All of Modi’s strategic themes and objectives broadly correspond to America’s interests in Asia. India occupies pivotal position in the Indian Ocean, the second most critical maritime highway in the world. Under Modi the Hindu nationalist, the government in Delhi may be more inclined to base its long-term strategy on the development of a community of geopolitical interests with the leading thalassocratic power in the world—the United States—than any of its predecessors since independence. America wants to contain China’s ambition to break through the bars of the First Island Chain in the Far East and Southeast Asia, while India would be loath to see Burma (“Myanmar”) provide China with direct access to the Indian Ocean by road, rail and pipeline.
As for Pakistan, it is a failed state devoid of any right to exist. It is successful in only one area of human endeavor: in producing literally millions of unemployable Muslim fanatics in its 35,000-plusmadrassas. Generously financed by Saudi Arabia and the Gulf kleptocracies, they teach hatred of the infidel and inculcate the virtue of martyrdom. It is high time for the United States to see and totreat Pakistan as a problem which simply cannot be solved (as I have been arguing ever since 9-11). It is also desirable for American strategists to start thinking outside the box and consider encouraging that artificial entity’s disintegration along tribal and ethnic lines. A Pakistan-free world would be a safer and better world.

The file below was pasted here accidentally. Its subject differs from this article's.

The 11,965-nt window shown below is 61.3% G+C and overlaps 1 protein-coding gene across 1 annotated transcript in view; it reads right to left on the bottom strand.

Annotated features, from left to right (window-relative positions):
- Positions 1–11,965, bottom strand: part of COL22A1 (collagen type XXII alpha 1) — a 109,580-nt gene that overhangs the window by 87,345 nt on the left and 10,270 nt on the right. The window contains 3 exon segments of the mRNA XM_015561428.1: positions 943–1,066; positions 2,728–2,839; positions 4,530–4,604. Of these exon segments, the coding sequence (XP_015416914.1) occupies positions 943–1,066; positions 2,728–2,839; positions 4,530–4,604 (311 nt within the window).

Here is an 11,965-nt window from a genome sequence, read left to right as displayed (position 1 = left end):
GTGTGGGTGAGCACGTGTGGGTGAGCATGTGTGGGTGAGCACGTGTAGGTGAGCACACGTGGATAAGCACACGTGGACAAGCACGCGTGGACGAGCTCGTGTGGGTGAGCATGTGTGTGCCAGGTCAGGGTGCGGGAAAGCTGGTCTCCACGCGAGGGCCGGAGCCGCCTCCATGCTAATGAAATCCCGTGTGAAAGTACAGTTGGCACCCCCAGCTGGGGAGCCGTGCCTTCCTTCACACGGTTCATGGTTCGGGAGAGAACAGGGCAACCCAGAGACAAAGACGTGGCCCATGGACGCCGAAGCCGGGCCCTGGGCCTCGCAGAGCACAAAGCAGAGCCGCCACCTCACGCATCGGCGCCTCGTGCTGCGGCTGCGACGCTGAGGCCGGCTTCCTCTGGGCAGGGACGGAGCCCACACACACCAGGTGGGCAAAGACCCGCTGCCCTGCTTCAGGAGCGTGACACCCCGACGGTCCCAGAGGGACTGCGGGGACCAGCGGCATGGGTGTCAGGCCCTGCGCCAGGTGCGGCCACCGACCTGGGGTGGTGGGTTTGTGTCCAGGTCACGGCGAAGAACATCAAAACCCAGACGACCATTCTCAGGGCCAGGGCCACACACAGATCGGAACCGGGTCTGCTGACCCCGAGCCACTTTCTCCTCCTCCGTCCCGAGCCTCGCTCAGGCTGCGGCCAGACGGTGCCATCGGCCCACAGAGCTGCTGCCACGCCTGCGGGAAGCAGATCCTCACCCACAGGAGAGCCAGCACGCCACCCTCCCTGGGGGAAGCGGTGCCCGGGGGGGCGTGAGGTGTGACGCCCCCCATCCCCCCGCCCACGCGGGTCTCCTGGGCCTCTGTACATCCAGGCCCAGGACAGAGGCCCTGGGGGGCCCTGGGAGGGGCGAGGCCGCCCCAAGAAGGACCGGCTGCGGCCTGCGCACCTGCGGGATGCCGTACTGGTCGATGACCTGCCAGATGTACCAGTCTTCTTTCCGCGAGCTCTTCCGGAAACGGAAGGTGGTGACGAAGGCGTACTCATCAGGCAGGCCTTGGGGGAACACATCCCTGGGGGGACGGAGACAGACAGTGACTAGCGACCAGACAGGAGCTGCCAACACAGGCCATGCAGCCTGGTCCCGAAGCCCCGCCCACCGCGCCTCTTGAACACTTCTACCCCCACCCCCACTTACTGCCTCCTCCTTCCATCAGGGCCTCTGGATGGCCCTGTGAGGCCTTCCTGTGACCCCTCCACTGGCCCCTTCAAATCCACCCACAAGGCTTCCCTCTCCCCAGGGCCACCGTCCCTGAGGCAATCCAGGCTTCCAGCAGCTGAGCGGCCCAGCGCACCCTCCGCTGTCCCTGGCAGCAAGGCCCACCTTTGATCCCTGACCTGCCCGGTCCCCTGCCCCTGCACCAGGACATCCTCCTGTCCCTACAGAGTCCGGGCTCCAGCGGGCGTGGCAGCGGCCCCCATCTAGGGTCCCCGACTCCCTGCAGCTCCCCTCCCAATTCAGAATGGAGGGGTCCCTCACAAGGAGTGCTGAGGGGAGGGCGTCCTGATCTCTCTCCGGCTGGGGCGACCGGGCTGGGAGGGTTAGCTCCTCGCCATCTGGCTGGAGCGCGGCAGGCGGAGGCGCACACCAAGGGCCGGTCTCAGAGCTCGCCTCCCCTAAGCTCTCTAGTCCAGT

It is to be feared that the opportunity to enhance relations with India will be squandered if Hillary Clinton becomes president. A controversial episode in Modi’s political career—the wave of anti-Muslim violence which swept Gujarat at the end of February 2002, when he was that state’s chief minister—resulted in the U.S. government denying him a visa in 2005 under a section the Immigration and Nationality Act which makes foreign government officials ineligible if they are responsible for “particularly severe violations of religious freedom.” Even after India’s Supreme Court found no such evidence against Modi, the U.S. did not lift the ban until after Modi’s election to prime ministership in 2014. The campaign “to get Modi” was particularly virulent during Hillary Clinton’s tenure at the Department of State, which bodes ill for the future. As an Indian commentator has noted, “it is pretty clear that Clinton is not a friend of India”: